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Science Signaling Podcast: 12 February 2013

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Science Signaling  12 Feb 2013:
Vol. 6, Issue 262, pp. pc5
DOI: 10.1126/scisignal.2004007

Abstract

This Podcast features an interview Gregg Semenza and Maimon Hubbi, authors of a paper that appears in the 12 February 2013 issue of Science Signaling. Hypoxia-inducible factor 1 (HIF-1) is a heterodimeric protein that mediates the transcriptional response to hypoxia, the decreased availability of oxygen. One of the outcomes of HIF-1–mediated gene regulation is activation of genes encoding proteins that inhibit cell proliferation. Hubbi et al. report that the α subunit of HIF-1 (HIF-1α) also inhibits cell proliferation in response to hypoxia by inhibiting the activity of a DNA helicase that is required for DNA replication.

(Length: 14 min; file size: 8.0 MB; file format: mp3; location: http://podcasts.aaas.org/science_signaling/ScienceSignaling_130212.mp3)

Technical Details

Length: 14 min

File size: 8.0 MB

File Format: mp3

RSS Feed: http://stke.sciencemag.org/rss/podcast.xml

Listen to Podcast: http://podcasts.aaas.org/science_signaling/ScienceSignaling_130212.mp3

Educational Details

Learning Resource Type: Audio

Context: High school upper division 11-12, undergraduate lower division 13-14, undergraduate upper division 15-16, graduate, professional, general public and informal education

Intended Users: Teacher, learner

Intended Educational Use: Learn, teach

Discipline: Cell biology, human biology, molecular biology,

Keywords: Science Signaling, anoxia, cell proliferation, cell stress, DNA replication, HIF-1α, hypoxia, hypoxia-inducible factor 1α, transcription factor

Transcript

Host – Annalisa VanHookWelcome to the Science Signaling Podcast for February 12th, 2013. I’m Annalisa VanHook, and today I’ll be speaking with Gregg Semenza and Maimon Hubbi about a paper that appears in the current issue of Science Signaling (1) on a nontranscriptional role for a protein that’s most well known as a transcription factor that helps cells survive hypoxia.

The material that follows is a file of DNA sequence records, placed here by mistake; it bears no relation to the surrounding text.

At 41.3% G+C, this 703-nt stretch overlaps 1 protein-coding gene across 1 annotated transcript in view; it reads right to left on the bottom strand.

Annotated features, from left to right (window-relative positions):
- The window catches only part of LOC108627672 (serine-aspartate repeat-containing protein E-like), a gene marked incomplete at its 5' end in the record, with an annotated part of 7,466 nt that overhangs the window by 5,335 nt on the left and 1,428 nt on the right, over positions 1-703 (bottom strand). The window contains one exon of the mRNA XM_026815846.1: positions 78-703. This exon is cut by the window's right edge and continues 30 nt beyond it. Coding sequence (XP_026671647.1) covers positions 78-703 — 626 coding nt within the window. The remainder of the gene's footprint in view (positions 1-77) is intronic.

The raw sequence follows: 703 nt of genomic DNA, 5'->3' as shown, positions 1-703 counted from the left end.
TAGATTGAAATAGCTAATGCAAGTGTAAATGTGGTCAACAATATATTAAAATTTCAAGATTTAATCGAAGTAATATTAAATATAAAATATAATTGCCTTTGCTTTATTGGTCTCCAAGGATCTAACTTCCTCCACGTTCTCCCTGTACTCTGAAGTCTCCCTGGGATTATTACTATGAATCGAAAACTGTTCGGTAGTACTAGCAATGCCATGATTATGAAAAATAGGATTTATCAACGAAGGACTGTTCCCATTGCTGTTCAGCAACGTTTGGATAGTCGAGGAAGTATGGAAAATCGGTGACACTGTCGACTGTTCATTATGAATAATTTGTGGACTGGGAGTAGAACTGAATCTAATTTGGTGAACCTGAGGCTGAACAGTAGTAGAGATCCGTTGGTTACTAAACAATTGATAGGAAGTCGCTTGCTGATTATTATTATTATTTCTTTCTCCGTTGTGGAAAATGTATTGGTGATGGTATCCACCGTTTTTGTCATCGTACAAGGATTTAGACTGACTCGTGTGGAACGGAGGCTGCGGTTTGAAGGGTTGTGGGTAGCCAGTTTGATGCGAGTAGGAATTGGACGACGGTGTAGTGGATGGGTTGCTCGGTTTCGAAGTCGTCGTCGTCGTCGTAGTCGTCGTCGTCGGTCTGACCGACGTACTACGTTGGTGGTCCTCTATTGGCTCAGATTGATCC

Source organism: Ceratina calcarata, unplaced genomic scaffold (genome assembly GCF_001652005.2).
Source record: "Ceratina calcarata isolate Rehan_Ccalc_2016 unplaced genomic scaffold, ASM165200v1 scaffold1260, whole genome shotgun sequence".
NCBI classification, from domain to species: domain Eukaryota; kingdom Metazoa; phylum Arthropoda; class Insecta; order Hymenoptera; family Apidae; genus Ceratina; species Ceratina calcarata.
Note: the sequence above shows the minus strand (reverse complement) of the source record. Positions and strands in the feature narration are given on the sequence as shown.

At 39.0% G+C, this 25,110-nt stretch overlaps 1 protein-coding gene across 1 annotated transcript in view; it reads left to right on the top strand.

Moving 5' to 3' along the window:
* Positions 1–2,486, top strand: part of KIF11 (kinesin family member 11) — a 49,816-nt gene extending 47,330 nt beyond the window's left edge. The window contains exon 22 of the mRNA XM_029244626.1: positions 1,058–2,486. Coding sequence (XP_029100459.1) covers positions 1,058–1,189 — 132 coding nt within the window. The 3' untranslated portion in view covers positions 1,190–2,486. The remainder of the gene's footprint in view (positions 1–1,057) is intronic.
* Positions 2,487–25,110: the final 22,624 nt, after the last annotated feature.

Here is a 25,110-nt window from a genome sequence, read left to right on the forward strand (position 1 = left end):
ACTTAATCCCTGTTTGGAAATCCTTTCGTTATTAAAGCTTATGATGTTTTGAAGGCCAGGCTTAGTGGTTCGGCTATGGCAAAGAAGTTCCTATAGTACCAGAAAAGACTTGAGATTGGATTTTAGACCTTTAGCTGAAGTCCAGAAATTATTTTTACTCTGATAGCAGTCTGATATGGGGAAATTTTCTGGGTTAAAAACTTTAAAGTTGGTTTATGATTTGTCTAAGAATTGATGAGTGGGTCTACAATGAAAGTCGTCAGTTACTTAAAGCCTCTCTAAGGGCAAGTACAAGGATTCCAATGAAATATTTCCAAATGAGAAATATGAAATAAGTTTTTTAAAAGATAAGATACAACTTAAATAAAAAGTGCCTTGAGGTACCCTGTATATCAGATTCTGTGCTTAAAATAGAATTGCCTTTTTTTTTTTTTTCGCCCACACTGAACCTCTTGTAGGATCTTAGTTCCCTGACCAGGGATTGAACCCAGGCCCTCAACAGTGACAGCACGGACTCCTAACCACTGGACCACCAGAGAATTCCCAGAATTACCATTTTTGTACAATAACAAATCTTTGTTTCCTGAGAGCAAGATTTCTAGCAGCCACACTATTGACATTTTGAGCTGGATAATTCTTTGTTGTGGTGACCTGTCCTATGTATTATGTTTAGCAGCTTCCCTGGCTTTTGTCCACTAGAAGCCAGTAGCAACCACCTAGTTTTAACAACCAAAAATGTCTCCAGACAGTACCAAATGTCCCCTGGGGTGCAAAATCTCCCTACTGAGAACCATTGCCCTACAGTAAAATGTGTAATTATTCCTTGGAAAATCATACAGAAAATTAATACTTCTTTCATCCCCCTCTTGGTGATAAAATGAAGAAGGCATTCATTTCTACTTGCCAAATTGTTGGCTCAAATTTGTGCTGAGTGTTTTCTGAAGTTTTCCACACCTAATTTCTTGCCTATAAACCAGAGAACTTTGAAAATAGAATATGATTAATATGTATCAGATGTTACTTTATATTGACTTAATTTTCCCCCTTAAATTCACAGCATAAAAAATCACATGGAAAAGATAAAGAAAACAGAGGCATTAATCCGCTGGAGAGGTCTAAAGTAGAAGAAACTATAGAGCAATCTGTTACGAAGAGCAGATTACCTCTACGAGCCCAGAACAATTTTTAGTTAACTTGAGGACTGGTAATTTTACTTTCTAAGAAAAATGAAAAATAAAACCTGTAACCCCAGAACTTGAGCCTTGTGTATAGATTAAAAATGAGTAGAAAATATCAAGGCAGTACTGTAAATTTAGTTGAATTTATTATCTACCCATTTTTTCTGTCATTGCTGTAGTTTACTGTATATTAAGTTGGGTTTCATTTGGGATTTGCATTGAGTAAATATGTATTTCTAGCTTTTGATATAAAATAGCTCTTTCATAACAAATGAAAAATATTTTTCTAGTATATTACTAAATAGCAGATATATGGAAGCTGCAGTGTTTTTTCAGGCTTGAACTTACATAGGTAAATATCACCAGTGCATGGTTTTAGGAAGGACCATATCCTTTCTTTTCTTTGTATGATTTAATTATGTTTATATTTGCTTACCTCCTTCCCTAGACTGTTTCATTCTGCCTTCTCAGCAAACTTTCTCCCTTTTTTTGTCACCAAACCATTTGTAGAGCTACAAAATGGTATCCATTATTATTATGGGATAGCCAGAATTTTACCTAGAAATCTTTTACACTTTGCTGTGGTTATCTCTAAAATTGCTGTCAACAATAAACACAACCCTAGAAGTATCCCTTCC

Hypoxia is a state of limited oxygen availability, and it affects a cell's ability to generate energy. When oxygen becomes limiting, cells initiate a variety of means to cope with the situation. One of the events that hypoxia triggers is activation of hypoxia-inducible factor 1, or HIF-1. HIF-1 is a heterodimeric protein that’s composed of two subunits—an α subunit and a β subunit. Under normal conditions, the α subunit is degraded, but under hypoxic conditions, HIF-1α is stabilized, and the HIF-1 complex acts as a transcription factor to promote the expression of genes that help the cell cope with the low oxygen conditions.

In a study that appears in this issue of Science Signaling, Maimon Hubbi, Gregg Semenza, and their colleagues report that HIF-1α also functions independently of its transcriptional regulatory role to modulate the cellular response to hypoxia. Hubbi and Semenza spoke to me from the Johns Hopkins University School of Medicine in Baltimore.

Interviewer – Annalisa VanHookHello, Dr. Hubbi, Dr. Semenza. Welcome to the Science Signaling Podcast.

Interviewee – Gregg SemenzaThank you.

Interviewee – Maimon HubbiThanks.

Interviewer – Annalisa VanHookHIF-1α is best known as a transcription factor—or a subunit of a transcription factor—that promotes the expression of genes that help a cell survive oxygen deprivation. In this paper, you report that HIF-1α also functions independent of this role in regulating gene transcription. How did you identify that nontranscriptional role for HIF-1α? Gregg?

Interviewee – Gregg SemenzaWe’ve been interested in identifying proteins that interact with HIF-1α for quite some time. We’ve been studying this for about 10 years or so based on the assumption that interacting proteins would either regulate HIF-1α or, alternatively, they might be regulated by HIF-1α. And when we first started these studies more than a decade ago, the technology that we utilized was the yeast two-hybrid assay. And using that technique, we identified a protein known as MCM7 that interacted with HIF-1α. And then more recently, we’ve taken a proteomics approach and incubated human cell lysates with a bacterially expressed GST-HIF-1α fusion protein and used that to pull down interacting proteins, which were then identified by mass spectroscopy. And one of those proteins that were identified by that method was a protein called MCM3. So we had identified these two MCM proteins by these different methods. And there are a total of six MCM proteins—MCM standing for “minichromosome maintenance” proteins—that were first identified in yeast and shown to function as a DNA helicase that’s required for DNA replication. And we found that the interaction of HIF-1α with MCM7 stimulated the oxygen-dependent ubiquitination and proteasomal degradation of HIF-1α, whereas the interaction with MCM3 inhibited the ability of HIF-1α to activate transcription. And then we also showed that MCM2 and MCM5 were negative regulators of HIF-1 activity as well. And so this work, which we published in Molecular Cell in 2011 with Maimon as the first author (2), established a direct connection between HIF-1α and components of the DNA replication machinery, and it really set the stage for our more recent study in Science Signaling.